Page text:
New Mexico Geological Society Annual Spring Meeting — Abstracts
Applying 40ar/39ar Detrital Sanidine Geochronology to Constrain Stratigraphic Ages From proboscidean-Bearing Strata of the Plio-Pleistocene Camp Rice Formation, Southern New Mexico
Brian A. Hampton1, Peter Houde2, Matthew T. Heizler3 and Julia Ricci3
Strata of the uppermost Santa Fe Group are exposed along the axis of the Rio Grande rift throughout central New Mexico and record sedimentation associated with the Plio-Pleistocene integration of the ancestral Rio Grande fluvial system. In southernmost New Mexico, these strata are referred to as the Camp Rice Formation and preserve a rich record of proboscidean megafauna (elephant relatives; i.e., mastodons, gomphotheres, and mammoths) as well as many other Plio-Pleistocene mammalian fossils. The Camp Rice Formation records sedimentation from ~5.0–0.8 Ma in southernmost New Mexico, however while fossil occurrences are abundant, radiometric age constraints are sparce for the strata. In an attempt to place new age constraint on stratigraphic horizons where known gomphothere fossils occur, N=6 samples were collected throughout Doña Ana County for 40Ar/39Ar detrital sanidine analysis. The primary goal for each sample was to analyze ca. 300 sanidine grains with the aim of using the youngest ages as a maximum depositional age (MDA) for each stratigraphic horizon.
The MDAs for each sample fall between ~3–1 Ma and break out into several distinct age groups. The oldest MDAs from this study are 2.779±0.023, 2.752±0.008, and 2.745±0.010 Ma with n=2, 5, and 3 sanidine ages used to determine MDAs, respectively. The youngest three ages from the study are 1.997±0.039, 1.331±0.035, and 1.252±0.003 Ma with n= 12, 2, and 82 used to calculate MDAs for each sample, respectively. We caution that MDA determination does not preclude these samples from being younger than the ages listed above (i.e., younger sanidine grains could occur in each sample). We also note that the transport mechanism for sanidine grains into these strata could include fluvial transport and/or tephra erupted from distal sources.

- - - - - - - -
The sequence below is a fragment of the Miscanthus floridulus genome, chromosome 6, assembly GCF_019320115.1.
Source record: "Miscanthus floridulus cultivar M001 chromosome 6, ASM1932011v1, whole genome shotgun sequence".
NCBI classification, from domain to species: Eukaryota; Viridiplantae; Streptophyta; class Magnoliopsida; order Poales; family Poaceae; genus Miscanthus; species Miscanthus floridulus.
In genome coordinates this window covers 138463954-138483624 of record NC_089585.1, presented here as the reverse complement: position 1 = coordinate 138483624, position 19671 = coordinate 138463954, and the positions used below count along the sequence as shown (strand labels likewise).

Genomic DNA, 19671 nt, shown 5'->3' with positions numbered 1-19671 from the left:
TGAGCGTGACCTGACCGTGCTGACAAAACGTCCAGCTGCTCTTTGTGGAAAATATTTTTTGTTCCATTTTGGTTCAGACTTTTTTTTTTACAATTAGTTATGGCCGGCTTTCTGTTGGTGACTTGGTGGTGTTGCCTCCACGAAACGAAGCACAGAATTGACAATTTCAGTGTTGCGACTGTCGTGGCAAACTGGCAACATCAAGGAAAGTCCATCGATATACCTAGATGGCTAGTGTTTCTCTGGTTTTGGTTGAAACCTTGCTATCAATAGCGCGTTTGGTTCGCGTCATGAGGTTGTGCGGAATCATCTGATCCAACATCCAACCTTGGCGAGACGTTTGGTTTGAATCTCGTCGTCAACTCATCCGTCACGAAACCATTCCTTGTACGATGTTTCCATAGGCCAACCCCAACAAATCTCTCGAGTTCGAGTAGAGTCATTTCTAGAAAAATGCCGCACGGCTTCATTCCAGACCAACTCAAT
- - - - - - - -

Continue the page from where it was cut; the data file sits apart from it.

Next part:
The youngest MDA at 1.252±0.003 Ma likely is sourced from the Upper Bandolier Tuff of the Valles Caldera in north-central New Mexico and is tentatively interpreted to represent the true age of the stratigraphic horizon of the Camp Rice Formation where it was collected. The detrital sanidine grains defining the older MDAs do not overlap with known volcanic sources from the Valles Caldera and may represent distal tephra input from other local or regional late Cenozoic volcanic fields and caldera systems. For instance, the ca. 2 Ma sanidines could be from the Huckleberry Ridge tuff in Yellowstone and the ca. 2.75 grains could be derived from Mount Taylor. The lack of ubiquitous Upper and Lower Bandelier grains in these samples could support the MDA’s as actual depositional ages.
The large number of ages supporting the youngest MDA are suggestive of an eruption that could have been coincident with or led to the death of an adult but yet undated Cuvieronius gomphothere recovered from this stratum. Cuvieronius is believed to have been replaced temporally by Stegomastodon and in turn by mammoths, reflecting differences in diet imposed by aridification of the Ancient Rio Grande Valley. Nevertheless, both gomphotheres are reported from Middle Blancan to Irvingtonian NALMA in southern New Mexico.
Rio Grande Rift, Plio-Pleistocene, 40Ar/39Ar detrital sanidine, Proboscidean, Camp Rice
2023 New Mexico Geological Society Annual Spring Meeting
April 21, 2023, Macey Center, Socorro, NM
Online ISSN: 2834-5800